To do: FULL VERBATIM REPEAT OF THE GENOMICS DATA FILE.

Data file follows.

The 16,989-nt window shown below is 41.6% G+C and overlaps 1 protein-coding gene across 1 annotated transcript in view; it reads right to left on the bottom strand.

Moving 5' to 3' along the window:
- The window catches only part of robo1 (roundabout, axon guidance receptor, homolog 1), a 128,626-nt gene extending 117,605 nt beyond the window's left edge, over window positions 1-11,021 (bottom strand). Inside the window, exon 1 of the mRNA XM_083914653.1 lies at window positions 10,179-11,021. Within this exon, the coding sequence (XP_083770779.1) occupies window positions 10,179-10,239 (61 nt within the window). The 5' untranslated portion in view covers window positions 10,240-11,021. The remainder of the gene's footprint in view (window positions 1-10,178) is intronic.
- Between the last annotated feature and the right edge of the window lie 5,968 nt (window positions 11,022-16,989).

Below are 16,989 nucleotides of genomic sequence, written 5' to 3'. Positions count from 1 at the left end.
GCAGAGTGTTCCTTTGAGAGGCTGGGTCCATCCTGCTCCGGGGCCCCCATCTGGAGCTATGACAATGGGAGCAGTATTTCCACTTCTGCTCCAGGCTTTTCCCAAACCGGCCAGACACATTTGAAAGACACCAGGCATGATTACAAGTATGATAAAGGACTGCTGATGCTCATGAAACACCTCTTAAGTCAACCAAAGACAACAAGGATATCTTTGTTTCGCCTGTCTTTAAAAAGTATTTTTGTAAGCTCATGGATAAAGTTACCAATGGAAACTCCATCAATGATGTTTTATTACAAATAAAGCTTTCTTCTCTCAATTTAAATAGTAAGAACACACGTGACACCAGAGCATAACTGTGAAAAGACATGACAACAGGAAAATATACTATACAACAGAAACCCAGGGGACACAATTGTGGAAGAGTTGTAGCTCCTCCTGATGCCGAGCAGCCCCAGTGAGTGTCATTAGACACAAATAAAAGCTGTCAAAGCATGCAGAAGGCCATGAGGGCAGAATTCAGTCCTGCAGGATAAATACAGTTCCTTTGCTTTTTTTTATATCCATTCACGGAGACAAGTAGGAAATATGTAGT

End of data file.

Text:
The 16,989-nt window shown below is 41.6% G+C and overlaps 1 protein-coding gene across 1 annotated transcript in view; it reads right to left on the bottom strand.

Moving 5' to 3' along the window:
- The window catches only part of robo1 (roundabout, axon guidance receptor, homolog 1), a 128,626-nt gene extending 117,605 nt beyond the window's left edge, over window positions 1-11,021 (bottom strand). Inside the window, exon 1 of the mRNA XM_083914653.1 lies at window positions 10,179-11,021. Within this exon, the coding sequence (XP_083770779.1) occupies window positions 10,179-10,239 (61 nt within the window). The 5' untranslated portion in view covers window positions 10,240-11,021. The remainder of the gene's footprint in view (window positions 1-10,178) is intronic.
- Between the last annotated feature and the right edge of the window lie 5,968 nt (window positions 11,022-16,989).

Below are 16,989 nucleotides of genomic sequence, written 5' to 3'. Positions count from 1 at the left end.
GCAGAGTGTTCCTTTGAGAGGCTGGGTCCATCCTGCTCCGGGGCCCCCATCTGGAGCTATGACAATGGGAGCAGTATTTCCACTTCTGCTCCAGGCTTTTCCCAAACCGGCCAGACACATTTGAAAGACACCAGGCATGATTACAAGTATGATAAAGGACTGCTGATGCTCATGAAACACCTCTTAAGTCAACCAAAGACAACAAGGATATCTTTGTTTCGCCTGTCTTTAAAAAGTATTTTTGTAAGCTCATGGATAAAGTTACCAATGGAAACTCCATCAATGATGTTTTATTACAAATAAAGCTTTCTTCTCTCAATTTAAATAGTAAGAACACACGTGACACCAGAGCATAACTGTGAAAAGACATGACAACAGGAAAATATACTATACAACAGAAACCCAGGGGACACAATTGTGGAAGAGTTGTAGCTCCTCCTGATGCCGAGCAGCCCCAGTGAGTGTCATTAGACACAAATAAAAGCTGTCAAAGCATGCAGAAGGCCATGAGGGCAGAATTCAGTCCTGCAGGATAAATACAGTTCCTTTGCTTTTTTTTATATCCATTCACGGAGACAAGTAGGAAATATGTAGT